9 Most Common Reasons to Order a Property Appraisal
A home appraisal is an objective, independent, and impartial assessment of a property’s real and current value, also referred to as the fair market value of the home or property. While the most common reasons for home appraisals tend to be related to home financing, such as selling, buying, or applying for a loan, there are many reasons why a property owner may want or need to request an appraisal.
1. Preparing to buy
When you’re buying a home, you’re usually the party on the hook for the appraisal unless you negotiated with your seller or lender to cover the cost (often with other closing fees). That’s because the home appraisal is meant for your lender. Your bank wants to offer you a mortgage that covers the cost of the home—not more.
2. Preparing to sell
Some homeowners opt to get a home appraisal before selling, particularly if they can’t figure out a list price. Note that the home buyer’s lender will often order their own appraisal. This is why some sellers opt to perform a do-it-yourself home appraisal that, while not official, gives them an accurate range for a list price.
Did you know 76% of sales closing in January 2020 had contract contingencies? 43% pertained to getting an acceptable appraisal. (Source: National Association of Realtors)
3. Looking for financing
When you’re looking to access your home equity —whether through a home equity loan, home equity line of credit (HELOC), refinance, or a home equity investment—your lender or investor will need to know the market value of your home in order to determine the amount of equity you have available.
For homeowners settling a divorce, a home appraisal ensures the value of the house is split evenly between homeowners. If one party plans to stay in the house, lawyers can accurately assess how much that party owes the other. If both parties agree to sell the home, the appraisal can make it easier to agree on a list price.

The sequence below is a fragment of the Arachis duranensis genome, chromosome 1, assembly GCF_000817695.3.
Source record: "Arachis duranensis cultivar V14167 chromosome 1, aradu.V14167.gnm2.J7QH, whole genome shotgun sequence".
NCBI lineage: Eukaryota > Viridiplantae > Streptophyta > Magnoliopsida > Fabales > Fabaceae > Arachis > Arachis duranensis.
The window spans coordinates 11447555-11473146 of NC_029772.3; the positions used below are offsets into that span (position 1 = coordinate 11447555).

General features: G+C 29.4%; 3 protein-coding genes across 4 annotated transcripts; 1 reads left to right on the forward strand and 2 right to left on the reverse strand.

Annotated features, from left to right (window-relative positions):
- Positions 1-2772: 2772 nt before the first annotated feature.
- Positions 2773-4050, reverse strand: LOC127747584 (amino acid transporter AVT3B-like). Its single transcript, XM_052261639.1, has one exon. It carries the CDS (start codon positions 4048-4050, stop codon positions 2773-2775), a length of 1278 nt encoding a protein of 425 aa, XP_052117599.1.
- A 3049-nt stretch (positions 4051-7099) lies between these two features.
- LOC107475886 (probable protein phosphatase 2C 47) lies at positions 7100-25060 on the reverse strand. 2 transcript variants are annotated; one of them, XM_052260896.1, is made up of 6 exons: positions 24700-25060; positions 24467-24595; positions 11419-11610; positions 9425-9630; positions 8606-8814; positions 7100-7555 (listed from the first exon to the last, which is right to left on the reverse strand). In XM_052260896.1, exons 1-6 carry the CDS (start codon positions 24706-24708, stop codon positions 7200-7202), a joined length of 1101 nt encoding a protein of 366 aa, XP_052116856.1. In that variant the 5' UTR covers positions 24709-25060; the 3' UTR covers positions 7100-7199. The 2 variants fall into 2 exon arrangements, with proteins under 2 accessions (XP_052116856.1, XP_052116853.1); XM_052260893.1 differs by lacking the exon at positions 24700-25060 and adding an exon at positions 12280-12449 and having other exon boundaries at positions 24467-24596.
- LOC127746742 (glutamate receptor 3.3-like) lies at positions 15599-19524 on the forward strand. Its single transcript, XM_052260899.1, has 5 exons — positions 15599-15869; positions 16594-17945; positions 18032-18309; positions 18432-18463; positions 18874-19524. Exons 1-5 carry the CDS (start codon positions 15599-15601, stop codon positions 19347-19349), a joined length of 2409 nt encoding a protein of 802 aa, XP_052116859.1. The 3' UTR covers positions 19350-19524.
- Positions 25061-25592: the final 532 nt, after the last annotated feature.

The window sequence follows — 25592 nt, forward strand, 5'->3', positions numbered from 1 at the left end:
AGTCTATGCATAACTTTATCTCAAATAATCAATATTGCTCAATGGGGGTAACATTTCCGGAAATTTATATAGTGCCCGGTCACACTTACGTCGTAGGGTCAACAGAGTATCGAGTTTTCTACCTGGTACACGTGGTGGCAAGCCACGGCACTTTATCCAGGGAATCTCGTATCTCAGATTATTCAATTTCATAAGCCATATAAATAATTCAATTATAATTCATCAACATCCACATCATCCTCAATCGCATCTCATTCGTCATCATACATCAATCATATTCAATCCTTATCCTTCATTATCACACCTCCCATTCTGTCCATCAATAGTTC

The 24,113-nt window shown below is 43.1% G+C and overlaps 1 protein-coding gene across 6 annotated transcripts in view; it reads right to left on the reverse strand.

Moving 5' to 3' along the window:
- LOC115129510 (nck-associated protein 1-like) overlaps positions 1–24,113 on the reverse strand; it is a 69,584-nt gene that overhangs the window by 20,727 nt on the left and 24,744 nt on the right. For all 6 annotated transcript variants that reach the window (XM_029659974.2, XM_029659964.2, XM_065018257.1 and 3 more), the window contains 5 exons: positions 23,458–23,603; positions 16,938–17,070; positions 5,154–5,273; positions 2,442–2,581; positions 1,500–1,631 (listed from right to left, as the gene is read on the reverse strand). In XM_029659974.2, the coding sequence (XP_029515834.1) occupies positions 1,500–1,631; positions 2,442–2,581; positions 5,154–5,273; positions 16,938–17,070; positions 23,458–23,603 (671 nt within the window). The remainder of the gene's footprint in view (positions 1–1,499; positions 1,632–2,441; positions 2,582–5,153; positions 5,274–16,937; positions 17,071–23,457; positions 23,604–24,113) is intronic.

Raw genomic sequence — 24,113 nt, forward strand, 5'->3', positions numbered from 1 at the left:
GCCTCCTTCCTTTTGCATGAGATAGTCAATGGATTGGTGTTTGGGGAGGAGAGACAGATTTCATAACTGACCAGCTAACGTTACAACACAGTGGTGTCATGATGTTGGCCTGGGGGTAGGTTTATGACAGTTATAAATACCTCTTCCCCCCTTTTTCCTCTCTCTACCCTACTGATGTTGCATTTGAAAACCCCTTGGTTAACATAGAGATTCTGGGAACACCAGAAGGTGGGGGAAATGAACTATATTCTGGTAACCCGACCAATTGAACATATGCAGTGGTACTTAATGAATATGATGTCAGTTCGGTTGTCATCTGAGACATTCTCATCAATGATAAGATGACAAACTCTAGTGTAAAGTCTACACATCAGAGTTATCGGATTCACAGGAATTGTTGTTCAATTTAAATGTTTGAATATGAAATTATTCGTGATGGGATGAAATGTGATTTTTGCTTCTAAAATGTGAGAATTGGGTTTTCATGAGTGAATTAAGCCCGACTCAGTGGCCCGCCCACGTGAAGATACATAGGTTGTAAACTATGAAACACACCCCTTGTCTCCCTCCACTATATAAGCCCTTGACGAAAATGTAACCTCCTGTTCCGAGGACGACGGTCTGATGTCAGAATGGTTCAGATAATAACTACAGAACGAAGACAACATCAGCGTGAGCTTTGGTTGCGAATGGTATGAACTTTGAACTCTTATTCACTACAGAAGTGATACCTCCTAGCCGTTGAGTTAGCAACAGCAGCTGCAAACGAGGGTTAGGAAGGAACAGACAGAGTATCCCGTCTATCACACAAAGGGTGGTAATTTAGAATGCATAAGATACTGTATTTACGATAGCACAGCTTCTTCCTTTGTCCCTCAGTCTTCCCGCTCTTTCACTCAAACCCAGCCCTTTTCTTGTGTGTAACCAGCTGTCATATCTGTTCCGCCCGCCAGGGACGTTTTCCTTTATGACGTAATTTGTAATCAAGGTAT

If a homeowner files for bankruptcy, they are required to prove their current financial situation to the court through documentation that includes income, debts, and value of assets, including any property.
6. Construction defects
If a home is significantly damaged due to construction defects and the homeowner decides to file an insurance claim or take other legal action, they will need to prove what damage is from the construction defects. The first step to recouping the losses is often an appraisal of the property.
7. Bail bonds
If a homeowner is looking to use their home as collateral for a bail bond, a home appraisal is needed to determine the value of the property and ensure that its value is greater than the amount of the bond.
8. Eliminating PMI
If a homeowner has a conventional loan and made a down payment of less than 20% on the house, then they likely had to purchase private mortgage insurance (PMI). If property values have increased in the property’s area, the homeowner can elect to order a home appraisal to determine if the PMI payments may be eliminated.
9. Property tax assessment appeal
If a homeowner feels the tax assessor valued their home higher than its worth, the homeowner may appeal their property tax assessment. In this case, a professional home appraisal can serve to support the appeal.
The list keeps going, but the most important takeaway is that no matter your reason for having your property appraised, it's imperative that the appraisal is current and accurate in order to obtain its true current market value. Ensure that the appraiser is credible and certified, and that they have access to every area in and outside of your home.
The opinions expressed in this post are for informational purposes only. To determine the best financing for your personal circumstances and goals, consult with a licensed advisor.